U.S. Repeats 'Genocide' Accusations Against China
By RFE/RL July 12, 2021
The United States has repeated genocide allegations against China over its treatment of Uyghurs, Kazakhs, and members of Xinjiang's other indigenous, mostly Muslim, ethnic groups.
The message came alongside additional sanctions warnings against Burma, Eritrea, Ethiopia, and South Sudan over ethnic cleansing in their respective conflicts.
All were contained in materials sent by the Biden administration as part of the State Department's annual report to Congress on the prevention of genocides and atrocities.
"This administration will defend and protect human rights around the world, and recognizes the prevention of atrocities is a core national security interest and a core moral responsibility," the Biden administration's materials said.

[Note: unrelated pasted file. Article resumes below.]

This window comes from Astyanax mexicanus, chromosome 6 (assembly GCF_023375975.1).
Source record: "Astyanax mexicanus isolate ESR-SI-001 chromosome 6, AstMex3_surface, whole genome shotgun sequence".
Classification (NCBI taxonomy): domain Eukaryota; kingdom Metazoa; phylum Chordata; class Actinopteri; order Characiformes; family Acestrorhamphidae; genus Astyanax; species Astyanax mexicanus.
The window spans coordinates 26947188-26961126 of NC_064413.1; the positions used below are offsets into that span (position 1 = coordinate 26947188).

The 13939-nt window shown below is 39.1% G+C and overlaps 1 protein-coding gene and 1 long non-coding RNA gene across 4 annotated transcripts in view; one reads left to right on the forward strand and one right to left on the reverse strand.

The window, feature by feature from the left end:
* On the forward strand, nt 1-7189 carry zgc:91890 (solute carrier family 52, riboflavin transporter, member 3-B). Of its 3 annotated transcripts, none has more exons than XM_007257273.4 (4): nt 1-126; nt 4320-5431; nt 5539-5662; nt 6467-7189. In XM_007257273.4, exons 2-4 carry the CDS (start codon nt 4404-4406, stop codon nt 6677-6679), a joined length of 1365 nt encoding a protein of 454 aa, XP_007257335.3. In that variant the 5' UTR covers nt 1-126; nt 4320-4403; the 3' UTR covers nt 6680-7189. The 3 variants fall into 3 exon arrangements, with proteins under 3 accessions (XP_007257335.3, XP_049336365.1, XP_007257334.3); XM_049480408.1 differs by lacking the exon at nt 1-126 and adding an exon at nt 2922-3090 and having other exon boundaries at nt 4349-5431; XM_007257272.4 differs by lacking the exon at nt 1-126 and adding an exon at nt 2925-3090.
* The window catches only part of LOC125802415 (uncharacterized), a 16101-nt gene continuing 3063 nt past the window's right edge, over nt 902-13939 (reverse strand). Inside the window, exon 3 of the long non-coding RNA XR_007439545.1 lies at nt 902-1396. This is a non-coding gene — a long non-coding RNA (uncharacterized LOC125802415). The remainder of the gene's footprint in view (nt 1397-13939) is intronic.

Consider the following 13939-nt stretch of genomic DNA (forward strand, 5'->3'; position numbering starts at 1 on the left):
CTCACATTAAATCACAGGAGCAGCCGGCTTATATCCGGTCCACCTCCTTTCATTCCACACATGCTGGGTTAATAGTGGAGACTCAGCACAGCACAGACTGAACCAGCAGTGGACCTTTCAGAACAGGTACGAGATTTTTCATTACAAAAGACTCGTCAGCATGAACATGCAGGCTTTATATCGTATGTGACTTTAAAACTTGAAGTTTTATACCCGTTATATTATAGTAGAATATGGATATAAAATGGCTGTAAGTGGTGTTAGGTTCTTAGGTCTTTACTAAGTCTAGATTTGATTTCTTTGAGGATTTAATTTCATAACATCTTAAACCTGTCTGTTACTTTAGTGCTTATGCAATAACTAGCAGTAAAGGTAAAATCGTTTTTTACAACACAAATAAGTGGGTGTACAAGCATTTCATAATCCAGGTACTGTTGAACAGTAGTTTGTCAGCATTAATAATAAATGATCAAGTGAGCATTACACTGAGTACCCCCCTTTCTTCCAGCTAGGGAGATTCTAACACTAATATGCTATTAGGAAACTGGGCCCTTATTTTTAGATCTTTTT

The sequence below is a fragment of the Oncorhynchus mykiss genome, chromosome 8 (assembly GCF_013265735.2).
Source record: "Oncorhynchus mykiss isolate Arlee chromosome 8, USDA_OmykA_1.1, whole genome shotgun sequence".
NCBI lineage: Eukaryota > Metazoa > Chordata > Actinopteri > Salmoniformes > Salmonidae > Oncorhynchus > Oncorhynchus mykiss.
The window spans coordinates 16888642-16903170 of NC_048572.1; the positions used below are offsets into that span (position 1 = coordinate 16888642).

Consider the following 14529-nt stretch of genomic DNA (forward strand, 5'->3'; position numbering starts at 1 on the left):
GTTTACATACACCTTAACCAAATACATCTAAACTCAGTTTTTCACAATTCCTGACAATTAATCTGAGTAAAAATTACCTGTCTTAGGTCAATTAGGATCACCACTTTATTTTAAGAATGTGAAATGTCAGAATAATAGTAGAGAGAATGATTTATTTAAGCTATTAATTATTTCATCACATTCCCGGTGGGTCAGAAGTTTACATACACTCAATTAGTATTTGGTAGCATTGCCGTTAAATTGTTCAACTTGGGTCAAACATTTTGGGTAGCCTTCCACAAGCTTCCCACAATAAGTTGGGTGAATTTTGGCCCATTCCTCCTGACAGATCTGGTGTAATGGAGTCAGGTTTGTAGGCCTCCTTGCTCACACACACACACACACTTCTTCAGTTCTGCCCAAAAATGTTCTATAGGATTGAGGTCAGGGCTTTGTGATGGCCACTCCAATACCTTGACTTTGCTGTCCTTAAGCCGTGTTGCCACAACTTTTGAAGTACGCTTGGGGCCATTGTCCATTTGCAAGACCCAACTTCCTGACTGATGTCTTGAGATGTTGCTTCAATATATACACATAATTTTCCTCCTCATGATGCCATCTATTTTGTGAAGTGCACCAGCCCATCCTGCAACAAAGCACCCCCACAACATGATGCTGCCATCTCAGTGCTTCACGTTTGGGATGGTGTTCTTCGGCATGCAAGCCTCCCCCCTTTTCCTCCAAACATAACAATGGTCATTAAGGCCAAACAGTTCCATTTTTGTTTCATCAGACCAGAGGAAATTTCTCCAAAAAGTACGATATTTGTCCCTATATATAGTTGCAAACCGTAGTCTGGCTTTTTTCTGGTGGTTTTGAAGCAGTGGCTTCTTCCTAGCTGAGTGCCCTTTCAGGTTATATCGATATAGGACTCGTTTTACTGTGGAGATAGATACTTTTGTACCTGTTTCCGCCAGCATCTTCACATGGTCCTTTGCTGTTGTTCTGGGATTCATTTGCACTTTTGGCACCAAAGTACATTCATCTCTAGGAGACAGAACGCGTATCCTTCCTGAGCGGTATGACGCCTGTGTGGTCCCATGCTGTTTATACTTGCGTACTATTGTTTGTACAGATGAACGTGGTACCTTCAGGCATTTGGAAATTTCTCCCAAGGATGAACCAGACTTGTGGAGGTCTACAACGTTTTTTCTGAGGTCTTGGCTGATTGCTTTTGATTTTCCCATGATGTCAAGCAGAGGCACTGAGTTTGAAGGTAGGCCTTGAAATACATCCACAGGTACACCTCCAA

China has been under international criticism and hit with sanctions for detaining more than 1 million Uyghurs and other Muslim minorities for political reeducation in the northwestern region of Xinjiang.
China insists such camps are "vocational education centers" aimed at helping people steer clear of terrorism.
The State Department report says Chinese officials' abuse includes imprisonment, torture, enforced sterilization, and other persecution.
The previous administration of President Donald Trump first accused Chinese authorities of perpetrating a genocide against the Uyghurs and other groups.
President Joe Biden's White House has followed suit and joined the European Union, the United Kingdom, and Canada in slapping sanctions on Beijing.
The report quoted on July 12 noted that U.S. Secretary of State Antony Blinken has repeatedly reaffirmed the accusation that "the People's Republic of China is committing genocide and crimes against humanity against Uyghurs, who are predominantly Muslim, and members of other ethnic and religious minority groups in Xinjiang."
Last week, the European Parliament overwhelmingly passed a resolution calling on officials from EU member states to boycott the 2022 Beijing Winter Olympics due to China's human rights abuses.
With reporting by AP
Copyright (c) 2021. RFE/RL, Inc. Reprinted with the permission of Radio Free Europe/Radio Liberty, 1201 Connecticut Ave., N.W. Washington DC 20036.
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